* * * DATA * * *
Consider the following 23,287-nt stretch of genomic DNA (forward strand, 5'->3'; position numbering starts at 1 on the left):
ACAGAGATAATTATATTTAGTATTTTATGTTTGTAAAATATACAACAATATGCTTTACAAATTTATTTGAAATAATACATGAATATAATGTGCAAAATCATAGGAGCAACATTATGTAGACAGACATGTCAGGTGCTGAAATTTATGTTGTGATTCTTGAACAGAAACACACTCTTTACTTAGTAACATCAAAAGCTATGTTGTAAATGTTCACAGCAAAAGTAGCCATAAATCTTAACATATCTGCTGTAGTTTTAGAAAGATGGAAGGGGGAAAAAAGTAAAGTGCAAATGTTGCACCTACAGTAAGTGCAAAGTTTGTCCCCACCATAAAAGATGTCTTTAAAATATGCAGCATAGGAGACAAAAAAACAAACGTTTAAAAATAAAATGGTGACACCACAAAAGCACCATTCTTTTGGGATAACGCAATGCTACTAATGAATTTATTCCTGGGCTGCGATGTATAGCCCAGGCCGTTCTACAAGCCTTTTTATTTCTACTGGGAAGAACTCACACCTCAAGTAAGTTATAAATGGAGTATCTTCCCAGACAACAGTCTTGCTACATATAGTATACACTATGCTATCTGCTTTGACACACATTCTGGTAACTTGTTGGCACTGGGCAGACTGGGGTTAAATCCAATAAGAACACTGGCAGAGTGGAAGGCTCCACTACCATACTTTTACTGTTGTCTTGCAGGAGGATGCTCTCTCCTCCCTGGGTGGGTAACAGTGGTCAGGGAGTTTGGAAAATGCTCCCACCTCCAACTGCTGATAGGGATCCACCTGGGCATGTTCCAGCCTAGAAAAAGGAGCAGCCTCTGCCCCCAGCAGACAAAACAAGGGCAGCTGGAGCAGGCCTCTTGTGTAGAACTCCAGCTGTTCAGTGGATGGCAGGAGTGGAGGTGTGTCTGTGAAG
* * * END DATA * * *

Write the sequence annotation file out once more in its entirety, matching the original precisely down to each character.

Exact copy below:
Consider the following 23,287-nt stretch of genomic DNA (forward strand, 5'->3'; position numbering starts at 1 on the left):
ACAGAGATAATTATATTTAGTATTTTATGTTTGTAAAATATACAACAATATGCTTTACAAATTTATTTGAAATAATACATGAATATAATGTGCAAAATCATAGGAGCAACATTATGTAGACAGACATGTCAGGTGCTGAAATTTATGTTGTGATTCTTGAACAGAAACACACTCTTTACTTAGTAACATCAAAAGCTATGTTGTAAATGTTCACAGCAAAAGTAGCCATAAATCTTAACATATCTGCTGTAGTTTTAGAAAGATGGAAGGGGGAAAAAAGTAAAGTGCAAATGTTGCACCTACAGTAAGTGCAAAGTTTGTCCCCACCATAAAAGATGTCTTTAAAATATGCAGCATAGGAGACAAAAAAACAAACGTTTAAAAATAAAATGGTGACACCACAAAAGCACCATTCTTTTGGGATAACGCAATGCTACTAATGAATTTATTCCTGGGCTGCGATGTATAGCCCAGGCCGTTCTACAAGCCTTTTTATTTCTACTGGGAAGAACTCACACCTCAAGTAAGTTATAAATGGAGTATCTTCCCAGACAACAGTCTTGCTACATATAGTATACACTATGCTATCTGCTTTGACACACATTCTGGTAACTTGTTGGCACTGGGCAGACTGGGGTTAAATCCAATAAGAACACTGGCAGAGTGGAAGGCTCCACTACCATACTTTTACTGTTGTCTTGCAGGAGGATGCTCTCTCCTCCCTGGGTGGGTAACAGTGGTCAGGGAGTTTGGAAAATGCTCCCACCTCCAACTGCTGATAGGGATCCACCTGGGCATGTTCCAGCCTAGAAAAAGGAGCAGCCTCTGCCCCCAGCAGACAAAACAAGGGCAGCTGGAGCAGGCCTCTTGTGTAGAACTCCAGCTGTTCAGTGGATGGCAGGAGTGGAGGTGTGTCTGTGAAG